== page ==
Walk the Talk

Sustainable Purchasing — The Walk the Talk Filter

The AEC uses a lot of “stuff” to carry out its daily activities and all of that “stuff” has an impact on the planet. The more stuff, and the more damaging the stuff, we buy and use, the bigger the impact. So… we need to practice what we preach and “Walk the Talk.” Below is a step-wise process for everyone to think through before they ask someone to purchase something or purchase it themselves. We need everyone involved with the AEC to buy into this. It has to be part of the organizational culture.

The core concept is the Law of Limits. The AEC lives on a limited planet with limited resources, it has a limited budget, and staff have a limited amount of time to do their work. What does this mean?

• Given a limited planet, every time we use something that has an environmental impact we are sacrificing something somewhere (healthy air, water, soil, etc.), even if we cannot see it. We have to absolutely reduce and minimize this impact.

• Given a limited budget, every time we pay for something, we are taking money from some other program or service or person’s salary.

• Given limited staffing, every time we ask paid staff to spend time to get something, or to take time to make an alternative, we are taking staff time from some other program or service.

The best solution is not to purchase something. But we also have a job to do and we do need some things. We can pay more to protect the planet, and we need to, but we also have to realize that if we pay lots more in time or money, we will do lots less somewhere else.

Where are the trade-offs and what is the balance? This is where we need a dialogue among everyone to justify how we “Walk the Talk” in an honest, meaningful and transparent way.

The Filter Step 1. Assess Need for Item: Ask yourself…

• • • • •

If I am still committed to obtaining it, then…

Do we really need it?
What real service does it provide?
Have you checked to make sure we do not have it?
Can we repair what we have and take better care of it in the future? Can we use/reuse something else we have instead?

Step 2: Consider the Options: Beyond the specific purchase options, include…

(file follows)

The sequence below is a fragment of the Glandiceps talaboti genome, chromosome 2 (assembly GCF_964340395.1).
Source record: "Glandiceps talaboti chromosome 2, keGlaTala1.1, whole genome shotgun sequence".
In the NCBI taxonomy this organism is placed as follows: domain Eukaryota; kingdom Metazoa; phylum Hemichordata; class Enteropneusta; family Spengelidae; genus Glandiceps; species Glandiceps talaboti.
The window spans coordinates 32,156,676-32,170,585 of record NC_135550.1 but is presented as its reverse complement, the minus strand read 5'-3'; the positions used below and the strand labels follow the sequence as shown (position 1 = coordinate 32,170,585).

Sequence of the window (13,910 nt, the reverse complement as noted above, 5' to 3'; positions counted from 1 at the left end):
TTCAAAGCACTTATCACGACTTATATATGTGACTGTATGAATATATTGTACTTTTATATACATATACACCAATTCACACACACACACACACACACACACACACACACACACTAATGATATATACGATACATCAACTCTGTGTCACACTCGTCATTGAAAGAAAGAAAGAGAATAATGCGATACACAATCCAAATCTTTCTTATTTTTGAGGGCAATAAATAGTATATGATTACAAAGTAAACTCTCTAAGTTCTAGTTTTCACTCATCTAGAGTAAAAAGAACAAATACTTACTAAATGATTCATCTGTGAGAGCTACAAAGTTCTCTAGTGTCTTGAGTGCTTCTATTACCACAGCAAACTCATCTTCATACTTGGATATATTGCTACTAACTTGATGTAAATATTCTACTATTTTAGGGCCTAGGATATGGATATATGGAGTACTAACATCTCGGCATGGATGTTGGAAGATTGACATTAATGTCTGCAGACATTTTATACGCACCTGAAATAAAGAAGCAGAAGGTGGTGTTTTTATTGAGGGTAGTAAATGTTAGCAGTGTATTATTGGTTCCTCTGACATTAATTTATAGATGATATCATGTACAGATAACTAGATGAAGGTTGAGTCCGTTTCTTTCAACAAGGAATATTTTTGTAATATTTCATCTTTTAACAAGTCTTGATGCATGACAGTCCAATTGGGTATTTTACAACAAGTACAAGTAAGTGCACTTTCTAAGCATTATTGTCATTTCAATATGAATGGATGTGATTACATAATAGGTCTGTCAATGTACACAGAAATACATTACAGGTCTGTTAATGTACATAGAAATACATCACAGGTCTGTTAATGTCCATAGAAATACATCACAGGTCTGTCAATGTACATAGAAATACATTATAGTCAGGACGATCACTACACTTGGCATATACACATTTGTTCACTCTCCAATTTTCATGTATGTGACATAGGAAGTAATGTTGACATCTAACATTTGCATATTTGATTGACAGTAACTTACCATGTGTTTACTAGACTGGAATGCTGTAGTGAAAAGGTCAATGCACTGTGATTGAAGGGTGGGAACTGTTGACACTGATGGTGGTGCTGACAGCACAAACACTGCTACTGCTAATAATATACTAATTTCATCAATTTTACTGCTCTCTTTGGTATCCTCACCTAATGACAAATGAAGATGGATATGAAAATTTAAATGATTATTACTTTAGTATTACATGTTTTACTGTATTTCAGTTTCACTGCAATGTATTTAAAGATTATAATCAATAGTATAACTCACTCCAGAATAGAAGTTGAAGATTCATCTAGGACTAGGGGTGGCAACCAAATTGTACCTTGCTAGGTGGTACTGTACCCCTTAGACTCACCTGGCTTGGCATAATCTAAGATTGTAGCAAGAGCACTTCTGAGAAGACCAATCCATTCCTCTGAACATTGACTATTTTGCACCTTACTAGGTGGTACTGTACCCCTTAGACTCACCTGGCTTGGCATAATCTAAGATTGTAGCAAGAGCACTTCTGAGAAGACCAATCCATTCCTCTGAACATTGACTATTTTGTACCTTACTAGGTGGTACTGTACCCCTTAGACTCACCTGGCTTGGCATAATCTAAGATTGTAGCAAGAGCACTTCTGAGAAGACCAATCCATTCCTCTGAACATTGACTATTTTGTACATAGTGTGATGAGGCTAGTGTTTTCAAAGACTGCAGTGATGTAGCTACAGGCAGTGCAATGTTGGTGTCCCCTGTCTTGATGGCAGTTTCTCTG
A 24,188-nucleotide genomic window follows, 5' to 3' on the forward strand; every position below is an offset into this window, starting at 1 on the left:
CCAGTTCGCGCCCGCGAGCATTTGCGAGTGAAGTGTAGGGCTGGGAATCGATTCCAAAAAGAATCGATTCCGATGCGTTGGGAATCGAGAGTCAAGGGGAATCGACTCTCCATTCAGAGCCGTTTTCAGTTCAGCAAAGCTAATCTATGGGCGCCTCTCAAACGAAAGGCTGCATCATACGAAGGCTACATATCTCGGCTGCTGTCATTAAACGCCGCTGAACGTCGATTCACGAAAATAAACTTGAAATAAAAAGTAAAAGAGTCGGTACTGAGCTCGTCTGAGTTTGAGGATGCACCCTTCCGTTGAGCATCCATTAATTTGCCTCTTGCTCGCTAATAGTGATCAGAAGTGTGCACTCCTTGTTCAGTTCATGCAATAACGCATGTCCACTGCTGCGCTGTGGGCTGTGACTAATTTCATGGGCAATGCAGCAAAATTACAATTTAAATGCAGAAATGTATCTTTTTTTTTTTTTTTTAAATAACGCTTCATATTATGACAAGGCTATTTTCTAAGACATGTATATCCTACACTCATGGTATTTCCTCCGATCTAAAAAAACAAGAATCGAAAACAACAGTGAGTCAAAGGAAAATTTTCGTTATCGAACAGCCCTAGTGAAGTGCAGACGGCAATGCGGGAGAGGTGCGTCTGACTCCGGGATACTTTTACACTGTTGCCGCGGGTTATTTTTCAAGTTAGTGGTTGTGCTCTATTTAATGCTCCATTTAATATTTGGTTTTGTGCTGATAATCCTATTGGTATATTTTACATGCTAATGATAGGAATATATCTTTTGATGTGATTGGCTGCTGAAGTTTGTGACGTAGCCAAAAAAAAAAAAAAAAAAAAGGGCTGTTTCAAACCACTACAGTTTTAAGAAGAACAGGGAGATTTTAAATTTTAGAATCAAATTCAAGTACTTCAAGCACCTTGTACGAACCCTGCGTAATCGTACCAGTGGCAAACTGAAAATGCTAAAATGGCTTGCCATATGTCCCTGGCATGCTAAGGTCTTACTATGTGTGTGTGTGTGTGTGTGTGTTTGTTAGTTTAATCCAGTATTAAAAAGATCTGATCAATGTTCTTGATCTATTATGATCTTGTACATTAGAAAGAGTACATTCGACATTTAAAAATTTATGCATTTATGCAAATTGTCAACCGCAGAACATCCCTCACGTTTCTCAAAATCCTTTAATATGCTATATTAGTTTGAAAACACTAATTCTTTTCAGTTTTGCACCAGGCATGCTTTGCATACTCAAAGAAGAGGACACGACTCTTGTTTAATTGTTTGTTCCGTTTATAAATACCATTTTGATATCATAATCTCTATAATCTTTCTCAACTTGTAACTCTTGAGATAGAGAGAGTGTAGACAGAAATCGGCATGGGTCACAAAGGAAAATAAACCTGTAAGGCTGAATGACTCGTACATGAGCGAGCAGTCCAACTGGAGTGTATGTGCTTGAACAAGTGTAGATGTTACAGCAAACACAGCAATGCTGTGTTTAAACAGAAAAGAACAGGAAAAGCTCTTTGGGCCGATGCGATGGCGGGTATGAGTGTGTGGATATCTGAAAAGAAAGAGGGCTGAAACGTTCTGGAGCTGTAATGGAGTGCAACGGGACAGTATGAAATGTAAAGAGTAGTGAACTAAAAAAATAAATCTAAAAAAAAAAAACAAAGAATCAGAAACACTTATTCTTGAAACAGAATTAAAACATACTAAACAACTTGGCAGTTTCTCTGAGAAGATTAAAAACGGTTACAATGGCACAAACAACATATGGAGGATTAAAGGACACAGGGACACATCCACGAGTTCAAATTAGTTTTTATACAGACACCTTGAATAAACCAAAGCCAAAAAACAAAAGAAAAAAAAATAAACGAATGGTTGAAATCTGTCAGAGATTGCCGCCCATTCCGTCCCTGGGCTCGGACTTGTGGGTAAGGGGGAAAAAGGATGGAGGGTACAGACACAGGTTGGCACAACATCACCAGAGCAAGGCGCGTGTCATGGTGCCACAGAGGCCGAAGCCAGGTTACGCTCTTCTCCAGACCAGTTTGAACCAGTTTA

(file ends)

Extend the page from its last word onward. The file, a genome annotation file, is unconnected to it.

• Borrowing or sharing it but consider the time
• Renting it but consider extra time or cost
• Making it, or buying as a service from others but consider extra time or cost

Step 3: Explore the Impacts

For each option, some important considerations are:

Impact on the Planet

Impact on People

Impact on Budget

  • Reused Products: Maximize amount % of reused or recycled material.
  • Longevity/Quality: Pay more for longevity, avoid products that don’t hold up.
  • Local: Choose local over distant products.
  • Certified Products: Choose certified products: organic, fair trade, energy smart, FSC — over new, non-certified products.
  • Natural Materials: Choose products with natural materials produced in environmentally responsible ways without toxic substances.
  • Minimal Packaging: No packaging is best.
  • Waste: Minimize it & consider its disposal impact.
  • Minimize Carbon Footprint: Choose products low on the food chain, energy efficient.
  • Fair Wage: Purchase items where producer has received a fair wage (no sweat shops).
  • Aesthetics: Choose products that add to beauty and appreciation of each other and the earth. Items or design elements that create a sense of professionalism.
  • Small Producers: Choose people in community/co- ops/small businesses over large multi-national corporate products and systems.
  • Health & Safety: Choose products safe for consumers and producers.

• Cost: If it costs lots more, where does the money come from? How can we save elsewhere?

• Salary: Does it need lots more staff time to use/service it? If so, who’s time and does that mean less time for something else?

• Long Term Savings: Does it save money in the long term through reduced energy, maintenance or replacement costs?

Step 4: Choose the best option (discuss with others if you are perplexed!)

For further information, contact: Terri Peace